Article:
I forgot to mention this incident the other day, but wanted to get out the word out as a “lesson learned” before a similar disaster occurs to one of our dedicated readers… The day prior to departing Fort Lewis for British Columbia, My Lovely Bride decided she needed the back of her hair trimmed. Just the back. The good news was that there was a lady stylist at the Army exchange barber shop; the bad news was that there was a lady stylist at the Army exchange barber shop. I thought about warning her of several past stylist disasters, but she was “on a mission” to get spruced up before her next presentation in Vancouver, and what do I know??? She returned from her stylist appointment weighing a pound or so less than when she had departed, and looking like a teenager. I commented on how wonderful her new haircut was (I am not completely dumb) and she asked me to look at the back of her neck. “Ty, did I ever tell you about my birthmark?” “No, Sweetheart, I don’t recall your having mentioned that in our 18 years of marital bliss. Why do you ask?” “Take a peek.” Well, whaddayaknow? It’s rather cute, really, and happily for Suzanne, it still has length on the top, bangs and sides and she didn’t get “whitewalls” around the ears. As for me, I will now always be able to identify her from the back in a police lineup.
While driving around White Rock, BC, I noted this little house with pretty flower baskets. I took a photo of it, but didn’t notice that my camera had changed its lens setting to “fisheye”. When I looked at the image later, I thought, “Oh, no… it looks really weird.” But then I realized that it was actually a pretty cool, if not totally accurate, rendering. It reminded me of a house that’s been flooded with water and is about to burst…
On Sunday morning, Suzanne delivered the message at Unity of Vancouver and then in the afternoon gave her Heart Gifts presentation. A large and enthusiastic audience was present and loved her talk about the visits and messages she has received from Wolf Passakarnis.
Tuesday found us awaking at 0400 (that’s called oh-dark-hundred in the Navy) to catch an Alaska Airlines flight from Seattle to Wrangell, Alaska, via Ketchikan. “You’re in Alaska?!” you ask? Yes, the adventure continues! We were flying to visit my second cousin, Jim Abbott, and His Lovely Bride Betty; I had not seen Jim in over 50 years. Jim served in the US Navy as a hospital corpsman with the Marines in Viet Nam, and in hospitals on Guam and in Adak, Alaska, and is a retired medical lab supervisor; Betty is a retired elementary school teacher. Today they are celebrating their 49th wedding anniversary!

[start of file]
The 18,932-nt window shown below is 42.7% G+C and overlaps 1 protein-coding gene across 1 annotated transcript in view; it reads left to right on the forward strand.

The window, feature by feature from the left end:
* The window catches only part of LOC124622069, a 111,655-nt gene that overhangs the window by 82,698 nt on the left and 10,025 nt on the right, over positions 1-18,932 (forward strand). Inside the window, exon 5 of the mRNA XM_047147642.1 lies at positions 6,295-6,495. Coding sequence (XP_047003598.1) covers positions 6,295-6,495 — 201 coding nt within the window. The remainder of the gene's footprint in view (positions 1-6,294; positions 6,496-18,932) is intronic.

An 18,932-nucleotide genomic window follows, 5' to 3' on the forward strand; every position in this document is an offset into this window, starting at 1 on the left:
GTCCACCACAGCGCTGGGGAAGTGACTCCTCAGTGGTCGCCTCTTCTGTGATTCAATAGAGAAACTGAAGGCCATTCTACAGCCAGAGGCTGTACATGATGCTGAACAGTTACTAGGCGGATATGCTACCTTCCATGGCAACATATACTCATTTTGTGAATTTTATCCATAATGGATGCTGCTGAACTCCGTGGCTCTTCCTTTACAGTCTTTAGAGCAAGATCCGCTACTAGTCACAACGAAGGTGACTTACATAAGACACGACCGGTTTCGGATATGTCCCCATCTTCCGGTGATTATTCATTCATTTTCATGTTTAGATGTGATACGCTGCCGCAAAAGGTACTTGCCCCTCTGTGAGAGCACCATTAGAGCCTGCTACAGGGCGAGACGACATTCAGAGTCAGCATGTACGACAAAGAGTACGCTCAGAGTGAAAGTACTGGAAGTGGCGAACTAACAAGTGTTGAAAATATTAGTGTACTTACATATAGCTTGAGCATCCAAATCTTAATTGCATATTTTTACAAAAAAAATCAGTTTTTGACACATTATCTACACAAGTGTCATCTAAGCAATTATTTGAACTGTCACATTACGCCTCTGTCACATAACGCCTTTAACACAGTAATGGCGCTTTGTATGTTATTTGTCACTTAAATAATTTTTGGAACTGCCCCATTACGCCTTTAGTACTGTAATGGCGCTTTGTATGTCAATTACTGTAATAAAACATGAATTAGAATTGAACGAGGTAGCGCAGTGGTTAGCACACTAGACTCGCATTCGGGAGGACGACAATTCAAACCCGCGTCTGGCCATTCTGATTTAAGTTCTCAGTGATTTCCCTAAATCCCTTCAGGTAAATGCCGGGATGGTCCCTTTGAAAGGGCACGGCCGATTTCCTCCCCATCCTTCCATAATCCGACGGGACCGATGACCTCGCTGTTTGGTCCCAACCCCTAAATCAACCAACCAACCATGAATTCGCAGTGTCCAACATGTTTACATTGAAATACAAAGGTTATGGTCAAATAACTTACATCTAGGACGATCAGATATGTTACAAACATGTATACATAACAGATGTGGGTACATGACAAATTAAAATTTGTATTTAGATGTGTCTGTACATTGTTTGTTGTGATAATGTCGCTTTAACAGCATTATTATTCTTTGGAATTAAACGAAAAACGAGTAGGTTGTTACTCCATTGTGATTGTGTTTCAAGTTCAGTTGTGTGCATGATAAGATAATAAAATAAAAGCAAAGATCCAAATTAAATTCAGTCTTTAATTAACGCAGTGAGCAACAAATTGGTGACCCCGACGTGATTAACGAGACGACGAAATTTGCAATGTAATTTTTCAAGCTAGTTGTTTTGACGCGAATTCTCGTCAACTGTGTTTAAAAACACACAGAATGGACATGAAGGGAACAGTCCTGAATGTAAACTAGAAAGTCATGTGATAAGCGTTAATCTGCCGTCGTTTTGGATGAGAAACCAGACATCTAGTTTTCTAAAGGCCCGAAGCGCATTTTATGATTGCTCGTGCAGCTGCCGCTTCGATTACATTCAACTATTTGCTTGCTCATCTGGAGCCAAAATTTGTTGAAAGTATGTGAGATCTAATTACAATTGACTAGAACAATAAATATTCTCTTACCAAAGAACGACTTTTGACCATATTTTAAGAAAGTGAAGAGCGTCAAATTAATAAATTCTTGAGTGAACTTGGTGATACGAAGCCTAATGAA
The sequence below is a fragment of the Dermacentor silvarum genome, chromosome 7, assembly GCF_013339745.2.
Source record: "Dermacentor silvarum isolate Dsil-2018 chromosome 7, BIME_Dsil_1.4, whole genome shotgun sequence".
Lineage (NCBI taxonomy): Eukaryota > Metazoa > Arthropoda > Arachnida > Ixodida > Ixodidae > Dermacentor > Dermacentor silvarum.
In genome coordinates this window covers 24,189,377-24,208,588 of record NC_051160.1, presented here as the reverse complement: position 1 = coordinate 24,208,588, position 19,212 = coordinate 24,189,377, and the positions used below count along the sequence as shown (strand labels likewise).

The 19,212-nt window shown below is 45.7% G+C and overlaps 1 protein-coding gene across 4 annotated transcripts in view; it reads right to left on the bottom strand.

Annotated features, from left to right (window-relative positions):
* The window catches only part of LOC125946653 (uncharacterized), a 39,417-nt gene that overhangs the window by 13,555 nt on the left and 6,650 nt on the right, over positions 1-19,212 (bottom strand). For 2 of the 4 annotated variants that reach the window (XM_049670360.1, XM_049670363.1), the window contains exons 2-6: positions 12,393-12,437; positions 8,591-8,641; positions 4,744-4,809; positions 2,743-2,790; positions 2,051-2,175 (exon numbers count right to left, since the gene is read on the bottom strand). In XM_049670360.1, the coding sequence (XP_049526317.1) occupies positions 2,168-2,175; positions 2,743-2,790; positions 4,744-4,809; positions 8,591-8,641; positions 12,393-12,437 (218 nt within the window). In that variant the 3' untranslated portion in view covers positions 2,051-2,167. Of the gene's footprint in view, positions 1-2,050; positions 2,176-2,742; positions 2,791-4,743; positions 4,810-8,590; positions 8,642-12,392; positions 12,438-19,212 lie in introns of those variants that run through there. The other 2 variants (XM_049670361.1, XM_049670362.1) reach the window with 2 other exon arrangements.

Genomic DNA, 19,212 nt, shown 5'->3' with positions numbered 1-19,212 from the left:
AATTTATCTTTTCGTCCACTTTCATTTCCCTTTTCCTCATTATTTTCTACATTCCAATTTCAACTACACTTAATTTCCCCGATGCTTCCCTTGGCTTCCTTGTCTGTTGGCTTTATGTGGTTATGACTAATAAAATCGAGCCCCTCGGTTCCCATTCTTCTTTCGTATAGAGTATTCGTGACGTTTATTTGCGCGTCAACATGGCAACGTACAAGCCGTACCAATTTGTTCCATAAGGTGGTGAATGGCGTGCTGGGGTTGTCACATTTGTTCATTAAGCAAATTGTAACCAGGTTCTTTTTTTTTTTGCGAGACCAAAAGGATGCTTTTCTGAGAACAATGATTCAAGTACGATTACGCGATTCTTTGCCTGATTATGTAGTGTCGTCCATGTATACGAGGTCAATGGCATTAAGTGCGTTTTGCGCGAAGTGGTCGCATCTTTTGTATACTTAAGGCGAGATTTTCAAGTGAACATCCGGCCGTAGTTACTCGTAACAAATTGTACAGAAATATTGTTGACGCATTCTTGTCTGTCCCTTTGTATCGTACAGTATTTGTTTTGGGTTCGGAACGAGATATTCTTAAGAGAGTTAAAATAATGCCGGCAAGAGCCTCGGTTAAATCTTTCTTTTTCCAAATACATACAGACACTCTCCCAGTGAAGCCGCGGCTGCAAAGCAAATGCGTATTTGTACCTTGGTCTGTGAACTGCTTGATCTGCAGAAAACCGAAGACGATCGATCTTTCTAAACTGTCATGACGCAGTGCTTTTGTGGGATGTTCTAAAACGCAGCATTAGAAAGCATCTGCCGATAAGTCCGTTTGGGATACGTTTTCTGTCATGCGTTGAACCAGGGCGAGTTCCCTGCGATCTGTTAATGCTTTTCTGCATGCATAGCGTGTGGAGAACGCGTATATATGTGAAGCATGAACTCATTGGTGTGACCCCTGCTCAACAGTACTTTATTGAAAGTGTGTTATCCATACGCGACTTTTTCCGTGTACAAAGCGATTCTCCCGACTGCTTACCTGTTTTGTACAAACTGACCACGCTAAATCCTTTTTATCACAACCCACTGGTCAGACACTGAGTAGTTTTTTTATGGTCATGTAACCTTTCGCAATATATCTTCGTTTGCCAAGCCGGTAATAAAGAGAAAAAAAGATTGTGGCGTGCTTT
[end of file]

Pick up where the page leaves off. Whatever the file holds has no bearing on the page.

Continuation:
During our tour of Wrangell, Jim showed us this totem pole carved by one of his friends. As we drove around, many people waved at us. Jim and Betty seemed to know almost everyone in town; it was a real change from our recent drive through the big cities of Seattle and Vancouver, where day-to-day life seems much less personal.
One of the really funny incidents during our visit came when Jim offered us a glass of wine. To say that Jim and Betty are not drinkers sort of understates the situation. They brought out several bottles of wine for us to choose from, all gifts from friends; vintages from 1985, 1994, 1996 and 2001 were all represented, but unfortunately, all of the wine had “turned”, and had to be discarded. Betty laughed that the garbage man would think that they had hosted a really wild party, with seven empty wine bottles in the trash can…
Southeast Alaska, or the Alaska Panhandle as it is better known here, is very wet, getting about 90 inches of rain per year. Orlando, Florida, as a comparison, gets about 52 inches annually. The rain forest here is very green and much more dense than any I have hiked in other than the Olympic Peninsula in Washington State. Fortunately, today was sunny and warm (65F) so we went on a 2 1/2 hour local hike today up to Rainbow Falls and beyond.
We did a “stairclimber” workout here, going up steep trails that are not set on dirt or rock, but on miles of fixed 2×12 boardwalks laid on 8×8 inch supports. We estimated than we climbed about 3,000 steps up and down, which is very hard on the knees and quads. The muskeg and rain forest floor is simply too wet and soft to hike on; you would be up to your ankles (at the very least) every step of the way.
Rainbow Falls was beautiful, and the trail above the falls even more challenging. We didn’t see any bears, and although we were carrying an air horn for protection, we were happy not to have to use it. (An air horn???) The infamous Alaskan mosquitoes also gave us a break; we sprayed repellant on our arms and legs, and hardly noticed more than a couple of the little pests.